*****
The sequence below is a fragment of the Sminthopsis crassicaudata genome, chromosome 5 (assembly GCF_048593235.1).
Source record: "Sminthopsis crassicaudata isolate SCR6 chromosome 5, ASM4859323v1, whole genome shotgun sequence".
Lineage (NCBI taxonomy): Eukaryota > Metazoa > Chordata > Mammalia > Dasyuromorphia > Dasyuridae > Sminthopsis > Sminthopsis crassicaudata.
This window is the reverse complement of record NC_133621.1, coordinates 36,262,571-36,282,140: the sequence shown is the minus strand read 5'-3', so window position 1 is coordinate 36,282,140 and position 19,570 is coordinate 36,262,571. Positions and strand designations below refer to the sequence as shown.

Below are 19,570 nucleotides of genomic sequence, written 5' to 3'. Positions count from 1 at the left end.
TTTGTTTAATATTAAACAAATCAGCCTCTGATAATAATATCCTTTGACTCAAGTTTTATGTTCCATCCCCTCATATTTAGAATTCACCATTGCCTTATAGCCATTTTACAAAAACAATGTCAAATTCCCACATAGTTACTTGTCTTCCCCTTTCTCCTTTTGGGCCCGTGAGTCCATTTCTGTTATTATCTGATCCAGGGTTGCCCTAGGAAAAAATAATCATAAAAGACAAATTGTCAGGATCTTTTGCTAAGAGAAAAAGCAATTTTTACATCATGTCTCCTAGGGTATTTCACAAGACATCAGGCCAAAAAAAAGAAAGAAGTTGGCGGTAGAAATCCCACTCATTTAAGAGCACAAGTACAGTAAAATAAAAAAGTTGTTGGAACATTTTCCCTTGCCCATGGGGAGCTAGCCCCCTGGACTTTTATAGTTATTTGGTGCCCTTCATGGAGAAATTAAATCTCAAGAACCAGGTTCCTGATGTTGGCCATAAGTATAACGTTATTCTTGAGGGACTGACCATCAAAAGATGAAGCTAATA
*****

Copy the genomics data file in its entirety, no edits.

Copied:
The sequence below is a fragment of the Sminthopsis crassicaudata genome, chromosome 5 (assembly GCF_048593235.1).
Source record: "Sminthopsis crassicaudata isolate SCR6 chromosome 5, ASM4859323v1, whole genome shotgun sequence".
Lineage (NCBI taxonomy): Eukaryota > Metazoa > Chordata > Mammalia > Dasyuromorphia > Dasyuridae > Sminthopsis > Sminthopsis crassicaudata.
This window is the reverse complement of record NC_133621.1, coordinates 36,262,571-36,282,140: the sequence shown is the minus strand read 5'-3', so window position 1 is coordinate 36,282,140 and position 19,570 is coordinate 36,262,571. Positions and strand designations below refer to the sequence as shown.

Below are 19,570 nucleotides of genomic sequence, written 5' to 3'. Positions count from 1 at the left end.
TTTGTTTAATATTAAACAAATCAGCCTCTGATAATAATATCCTTTGACTCAAGTTTTATGTTCCATCCCCTCATATTTAGAATTCACCATTGCCTTATAGCCATTTTACAAAAACAATGTCAAATTCCCACATAGTTACTTGTCTTCCCCTTTCTCCTTTTGGGCCCGTGAGTCCATTTCTGTTATTATCTGATCCAGGGTTGCCCTAGGAAAAAATAATCATAAAAGACAAATTGTCAGGATCTTTTGCTAAGAGAAAAAGCAATTTTTACATCATGTCTCCTAGGGTATTTCACAAGACATCAGGCCAAAAAAAAGAAAGAAGTTGGCGGTAGAAATCCCACTCATTTAAGAGCACAAGTACAGTAAAATAAAAAAGTTGTTGGAACATTTTCCCTTGCCCATGGGGAGCTAGCCCCCTGGACTTTTATAGTTATTTGGTGCCCTTCATGGAGAAATTAAATCTCAAGAACCAGGTTCCTGATGTTGGCCATAAGTATAACGTTATTCTTGAGGGACTGACCATCAAAAGATGAAGCTAATA